**Area of a Sector**

Of all the standard shapes we work with in National 5, the circle is the only one with curved edges. This affects the geometry of the shape quite considerably and gives circles some unique characteristics.

Before we get into this topic, it is useful to recall the definitions of various aspects of a circle’s geometry which should all be familiar:

The **radius **is any straight line going from the centre of a circle to any point on its circumference:

The **diameter **is any straight line passing through the centre of a circle whose ends both touch the circle’s circumference. A circle’s diameter is always double the length of its radius:

The **circumference **is the distance around the edge of a circle (in non-curved shapes, this is called the perimeter):

A** chord **is any line connecting two points on a circle’s circumference that __does not__ pass through the centre of the circle. If the line passed through the centre, it would be a diameter (i.e. the diameter is a special chord):

An **arc **is any small section of the circumference of a circle:

A** sector** is the region bounded by two radii and an arc. It is small section of the circle’s overall area. For simplicity, you can think of this as a “pizza slice” shape:

A **segment** is the region bounded by a chord and an arc:

And you will already be very familiar with the formulas for the **area** and **circumference** of a circle:

\begin{aligned}A&=\pi r^{2} \\[12pt]C&=\pi D=2\pi r\end{aligned}

Expanding upon this, at National 5 level you are also expected to know how to calculate the **length of an arc** and the **area of a sector**.

**Length of an Arc**

Remember that an arc is just a small section of a circle’s circumference. At the ends of any arc, radii can be drawn to create a sector:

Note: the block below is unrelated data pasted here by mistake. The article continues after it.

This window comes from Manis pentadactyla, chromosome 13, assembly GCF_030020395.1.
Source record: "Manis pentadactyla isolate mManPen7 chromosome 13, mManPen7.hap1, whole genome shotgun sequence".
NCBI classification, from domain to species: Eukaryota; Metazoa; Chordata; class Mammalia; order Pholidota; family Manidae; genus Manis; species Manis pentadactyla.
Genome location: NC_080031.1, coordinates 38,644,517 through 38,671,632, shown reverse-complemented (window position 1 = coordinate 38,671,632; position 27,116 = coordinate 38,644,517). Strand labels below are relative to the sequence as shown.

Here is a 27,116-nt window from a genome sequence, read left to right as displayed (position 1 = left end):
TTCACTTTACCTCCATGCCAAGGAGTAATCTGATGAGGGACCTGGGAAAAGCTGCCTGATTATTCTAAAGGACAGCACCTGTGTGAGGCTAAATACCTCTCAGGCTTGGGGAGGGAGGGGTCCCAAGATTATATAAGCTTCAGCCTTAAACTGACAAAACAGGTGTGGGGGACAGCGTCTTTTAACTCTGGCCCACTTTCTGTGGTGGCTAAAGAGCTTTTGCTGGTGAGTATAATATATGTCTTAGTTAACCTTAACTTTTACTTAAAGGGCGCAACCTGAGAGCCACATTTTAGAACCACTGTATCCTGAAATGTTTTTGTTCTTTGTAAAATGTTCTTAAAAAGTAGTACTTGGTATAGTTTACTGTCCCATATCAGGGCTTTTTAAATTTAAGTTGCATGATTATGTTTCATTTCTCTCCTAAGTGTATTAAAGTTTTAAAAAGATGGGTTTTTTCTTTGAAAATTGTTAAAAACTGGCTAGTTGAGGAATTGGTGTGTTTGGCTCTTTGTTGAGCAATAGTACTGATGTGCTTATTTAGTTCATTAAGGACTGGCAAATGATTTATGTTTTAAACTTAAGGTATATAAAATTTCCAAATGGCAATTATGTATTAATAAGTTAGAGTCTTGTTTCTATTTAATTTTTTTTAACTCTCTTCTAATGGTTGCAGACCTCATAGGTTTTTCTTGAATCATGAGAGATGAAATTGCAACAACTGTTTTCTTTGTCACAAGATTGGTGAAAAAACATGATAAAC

Can you see the angles highlighted in the diagrams above? We say these angles are “subtended” by the arcs.

**The length of an arc is determined by the angle subtended by the arc (\boldsymbol{x^\circ}):**

**\begin{aligned}\textbf{Arc length}=\boldsymbol{\frac{x}{360}\times\pi D}\end{aligned} **

In simple terms, this formula works out the “small section” or fraction (\frac{x}{360}) of the overall circumference (\pi D) that the arc length represents. The overall circle, like all circles, has an angle of 360^\circ, so the angle subtended by the arc must be less than this. This fraction (\frac{x}{360}) is then multiplied by the \pi D term which we know is just the circumference of the circle (since C=\pi D), resulting in an answer which is a fraction of the circumference. This should make sense since we defined an arc to be just a small section of the circumference!

Using this formula should not be too challenging, as the following examples show:

**Example 1**

*Calculate the length of the arc shown:*

We are given the radius (r=4), from which we can easily calculate the diameter:

\begin{aligned}D&=2r \\[12pt]D&=2(4) \\[12pt]D&=8cm\end{aligned}

Since we are given the angle subtended by the arc, we can employ the new formula we just learned to calculate the length of an arc: